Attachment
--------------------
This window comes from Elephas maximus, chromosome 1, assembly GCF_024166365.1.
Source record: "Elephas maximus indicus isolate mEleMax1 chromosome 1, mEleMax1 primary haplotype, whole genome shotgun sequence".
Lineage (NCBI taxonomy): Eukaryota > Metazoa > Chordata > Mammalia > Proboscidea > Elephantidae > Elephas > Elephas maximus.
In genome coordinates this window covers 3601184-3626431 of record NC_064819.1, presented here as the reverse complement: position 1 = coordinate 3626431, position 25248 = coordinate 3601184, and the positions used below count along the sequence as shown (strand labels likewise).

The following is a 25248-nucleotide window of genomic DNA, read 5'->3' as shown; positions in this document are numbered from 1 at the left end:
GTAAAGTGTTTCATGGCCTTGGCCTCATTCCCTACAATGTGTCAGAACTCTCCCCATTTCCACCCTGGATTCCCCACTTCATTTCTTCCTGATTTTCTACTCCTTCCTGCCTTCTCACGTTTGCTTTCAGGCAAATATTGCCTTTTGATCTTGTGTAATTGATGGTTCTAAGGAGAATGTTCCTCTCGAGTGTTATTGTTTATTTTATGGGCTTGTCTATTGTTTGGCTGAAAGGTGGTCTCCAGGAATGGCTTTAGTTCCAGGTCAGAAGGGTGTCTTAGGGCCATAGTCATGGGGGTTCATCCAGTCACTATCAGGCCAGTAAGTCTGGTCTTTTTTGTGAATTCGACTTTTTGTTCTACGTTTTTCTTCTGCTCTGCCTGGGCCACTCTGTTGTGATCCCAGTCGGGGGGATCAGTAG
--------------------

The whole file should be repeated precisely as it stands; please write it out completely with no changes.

This window comes from Elephas maximus, chromosome 1, assembly GCF_024166365.1.
Source record: "Elephas maximus indicus isolate mEleMax1 chromosome 1, mEleMax1 primary haplotype, whole genome shotgun sequence".
Lineage (NCBI taxonomy): Eukaryota > Metazoa > Chordata > Mammalia > Proboscidea > Elephantidae > Elephas > Elephas maximus.
In genome coordinates this window covers 3601184-3626431 of record NC_064819.1, presented here as the reverse complement: position 1 = coordinate 3626431, position 25248 = coordinate 3601184, and the positions used below count along the sequence as shown (strand labels likewise).

The following is a 25248-nucleotide window of genomic DNA, read 5'->3' as shown; positions in this document are numbered from 1 at the left end:
GTAAAGTGTTTCATGGCCTTGGCCTCATTCCCTACAATGTGTCAGAACTCTCCCCATTTCCACCCTGGATTCCCCACTTCATTTCTTCCTGATTTTCTACTCCTTCCTGCCTTCTCACGTTTGCTTTCAGGCAAATATTGCCTTTTGATCTTGTGTAATTGATGGTTCTAAGGAGAATGTTCCTCTCGAGTGTTATTGTTTATTTTATGGGCTTGTCTATTGTTTGGCTGAAAGGTGGTCTCCAGGAATGGCTTTAGTTCCAGGTCAGAAGGGTGTCTTAGGGCCATAGTCATGGGGGTTCATCCAGTCACTATCAGGCCAGTAAGTCTGGTCTTTTTTGTGAATTCGACTTTTTGTTCTACGTTTTTCTTCTGCTCTGCCTGGGCCACTCTGTTGTGATCCCAGTCGGGGGGATCAGTAG